On May 15, 2008, it was reported that the Bosstones would be embarking on a short United States tour in July with the Dropkick Murphys.[9] During the tour, the Bosstones made three stops at Boston Red Sox minor league ballparks. On October 20, 2008, their website announced that they would return to the Middle East in Cambridge to play an eleventh Hometown Throwdown on December 26–29.

In the autumn of 2008, the game Rock Band 2 was released and featured a re-recorded version of "Where'd You Go?" that the band had recorded earlier in the year.[10]

On 4 November 2008, a MySpace blog announced the recording of a new album, and streamed two new songs, "The Impossible Dream" and "Next to Nothing".[11] On July 29, 2009, the band announced the completion of tracking for the album.[12] On October 16, 2009, the album title was announced to be Pin Points and Gin Joints and a free download of the song "Graffiti Worth Reading" was made available. The release date was later stated as December 8, 2009.

The band continued to tour through the summer of 2009 with shows in Buffalo, New York, Providence, Rhode Island, Asbury Park, New Jersey, Seattle, Washington, San Francisco, California, Anaheim, California, Hampton Beach, New Hampshire, and Victoria, British Columbia where they performed at the Victoria Ska Fest with Voodoo Glow Skulls, The Slackers and Chris Murray. The band toured during the summer of 2010 with Teenage Bottlerocket and the Flatliners. They also hosted their annual Hometown Throwdown festival over three nights in December, 2010.

In August 2011, Chris Rhodes posted a Facebook update stating that The Mighty Mighty Bosstones had begun work on their next album.[13] The album, titled The Magic of Youth, was released on December 6, 2011.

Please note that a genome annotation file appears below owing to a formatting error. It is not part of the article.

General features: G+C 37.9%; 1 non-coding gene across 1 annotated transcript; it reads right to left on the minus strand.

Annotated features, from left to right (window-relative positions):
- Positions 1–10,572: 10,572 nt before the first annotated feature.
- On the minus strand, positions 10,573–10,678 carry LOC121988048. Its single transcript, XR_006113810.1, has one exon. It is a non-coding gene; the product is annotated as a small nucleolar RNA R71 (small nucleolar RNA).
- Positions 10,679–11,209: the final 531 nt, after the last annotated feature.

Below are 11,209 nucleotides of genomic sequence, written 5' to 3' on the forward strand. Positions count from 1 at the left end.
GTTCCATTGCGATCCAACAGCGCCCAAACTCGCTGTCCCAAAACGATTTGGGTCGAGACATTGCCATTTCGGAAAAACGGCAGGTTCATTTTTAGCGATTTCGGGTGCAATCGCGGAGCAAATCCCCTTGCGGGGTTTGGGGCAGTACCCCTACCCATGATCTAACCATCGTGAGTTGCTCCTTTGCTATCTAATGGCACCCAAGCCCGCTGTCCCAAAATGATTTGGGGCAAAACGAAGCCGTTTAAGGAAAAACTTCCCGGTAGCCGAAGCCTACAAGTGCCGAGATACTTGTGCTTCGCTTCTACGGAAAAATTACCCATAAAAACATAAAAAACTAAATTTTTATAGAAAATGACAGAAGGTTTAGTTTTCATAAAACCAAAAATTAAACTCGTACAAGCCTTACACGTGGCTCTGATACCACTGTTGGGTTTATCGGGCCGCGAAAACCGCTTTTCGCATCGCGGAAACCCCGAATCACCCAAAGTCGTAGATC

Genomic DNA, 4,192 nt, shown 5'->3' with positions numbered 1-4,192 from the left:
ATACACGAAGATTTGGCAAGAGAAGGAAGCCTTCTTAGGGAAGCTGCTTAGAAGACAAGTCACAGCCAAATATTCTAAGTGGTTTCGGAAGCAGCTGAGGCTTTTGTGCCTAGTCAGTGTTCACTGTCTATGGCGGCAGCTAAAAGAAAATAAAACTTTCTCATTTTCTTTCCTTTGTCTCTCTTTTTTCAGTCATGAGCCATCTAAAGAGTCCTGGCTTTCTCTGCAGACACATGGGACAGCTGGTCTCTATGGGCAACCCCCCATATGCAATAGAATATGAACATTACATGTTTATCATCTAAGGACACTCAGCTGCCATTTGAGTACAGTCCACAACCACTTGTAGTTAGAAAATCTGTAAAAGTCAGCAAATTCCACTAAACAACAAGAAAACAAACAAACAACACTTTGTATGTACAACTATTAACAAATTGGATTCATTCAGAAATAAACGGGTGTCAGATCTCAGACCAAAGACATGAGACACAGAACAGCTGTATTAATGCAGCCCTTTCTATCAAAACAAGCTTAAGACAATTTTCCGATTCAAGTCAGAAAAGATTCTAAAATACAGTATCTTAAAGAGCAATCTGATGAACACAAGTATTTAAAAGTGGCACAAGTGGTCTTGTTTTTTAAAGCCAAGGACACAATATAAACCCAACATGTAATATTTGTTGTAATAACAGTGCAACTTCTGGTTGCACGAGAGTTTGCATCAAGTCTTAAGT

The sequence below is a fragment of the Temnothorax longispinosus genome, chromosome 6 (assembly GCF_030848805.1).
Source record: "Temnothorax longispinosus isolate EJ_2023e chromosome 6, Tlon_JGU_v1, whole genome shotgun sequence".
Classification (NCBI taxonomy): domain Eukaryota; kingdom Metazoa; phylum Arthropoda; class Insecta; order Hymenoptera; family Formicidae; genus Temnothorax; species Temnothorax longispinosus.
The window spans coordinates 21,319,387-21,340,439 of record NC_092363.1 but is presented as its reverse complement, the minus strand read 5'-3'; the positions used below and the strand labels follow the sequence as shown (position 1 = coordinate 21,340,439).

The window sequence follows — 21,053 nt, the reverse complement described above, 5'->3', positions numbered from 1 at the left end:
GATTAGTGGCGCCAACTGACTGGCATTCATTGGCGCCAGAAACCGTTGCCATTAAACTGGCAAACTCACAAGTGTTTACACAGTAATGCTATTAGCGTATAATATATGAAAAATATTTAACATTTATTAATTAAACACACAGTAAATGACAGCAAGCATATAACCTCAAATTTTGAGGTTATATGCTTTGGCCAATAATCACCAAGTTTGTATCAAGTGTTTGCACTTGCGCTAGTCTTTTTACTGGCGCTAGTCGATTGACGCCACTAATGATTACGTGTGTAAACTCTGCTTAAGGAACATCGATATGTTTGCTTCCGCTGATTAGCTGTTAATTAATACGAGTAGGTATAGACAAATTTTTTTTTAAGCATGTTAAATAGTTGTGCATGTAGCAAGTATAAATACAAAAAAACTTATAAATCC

Band members[edit]

Current lineup
Former members
Additional personnel
  • Davey Holmes – keyboards
  • Brian Dwyer – trumpet
  • Kevin P. Stevenson – guitar
  • Dave Aaronoff – keyboards
  • Sledge Burton – trumpet
  • Jon Nash – guitar
  • John "JG" Goetchius – keyboards

Timeline[edit]

Discography[edit]

The Mighty Mighty Bosstones have released the following studio albums:

The Mighty Mighty Bosstones have released the following live albums:

  • Live From The Middle East (1998)

References[edit]

  1. ^ "Guitar World | Mighty Mighty Bosstones". 2002-12-20. Archived from the original on 2002-12-20. Retrieved 2011-10-26. 
  2. ^ "Mighty Mighty Bosstones Tickets, 2011 Mighty Mighty Bosstones Schedule". AceTicket.com. Retrieved 2011-10-26. 
  3. ^ "The Mighty Mighty Bosstones - Upcoming Shows & Performances". Zvents. 2008-11-12. Retrieved 2011-10-26. 
  4. ^ a b c d e f g Strong, Martin C. (2000). The Great Rock Discography (5th ed.). Edinburgh: Mojo Books. p. 644. ISBN 1-84195-017-3. 
  5. ^ Too Tough to Die: A Tribute to Johnny Ramone
  6. ^ Reed, Mack. "Dicky Barrett Speaks: 'I Was Fired that Day'", LAVoice.org, 24 March 2006.
  7. ^ Alternative Press MEDIA[dead link]
  8. ^ "Mighty Mighty Bosstones to record new music for upcoming collection". Punknews.org. Retrieved 2011-10-26. 
  9. ^ "Dropkick Murphys / The Mighty Mighty Bosstones". Punknews.org. Retrieved 2011-10-26. 
  10. ^ "Where'd You Go? by The Mighty Mighty Bosstones // Songs // Rock". Rockband.com. 2008-09-14. Retrieved 2011-10-26. 
  11. ^ "Blogs.myspace.com". Blogs.myspace.com. 2008-11-05. Retrieved 2011-10-26. 
  12. ^ "Twitter.com". Twitter.com. 2009-07-29. Retrieved 2011-10-26. 
  13. ^ "Mighty Mighty Bosstones working on new album". Punknews.org. Retrieved 2011-10-26. 

External links[edit]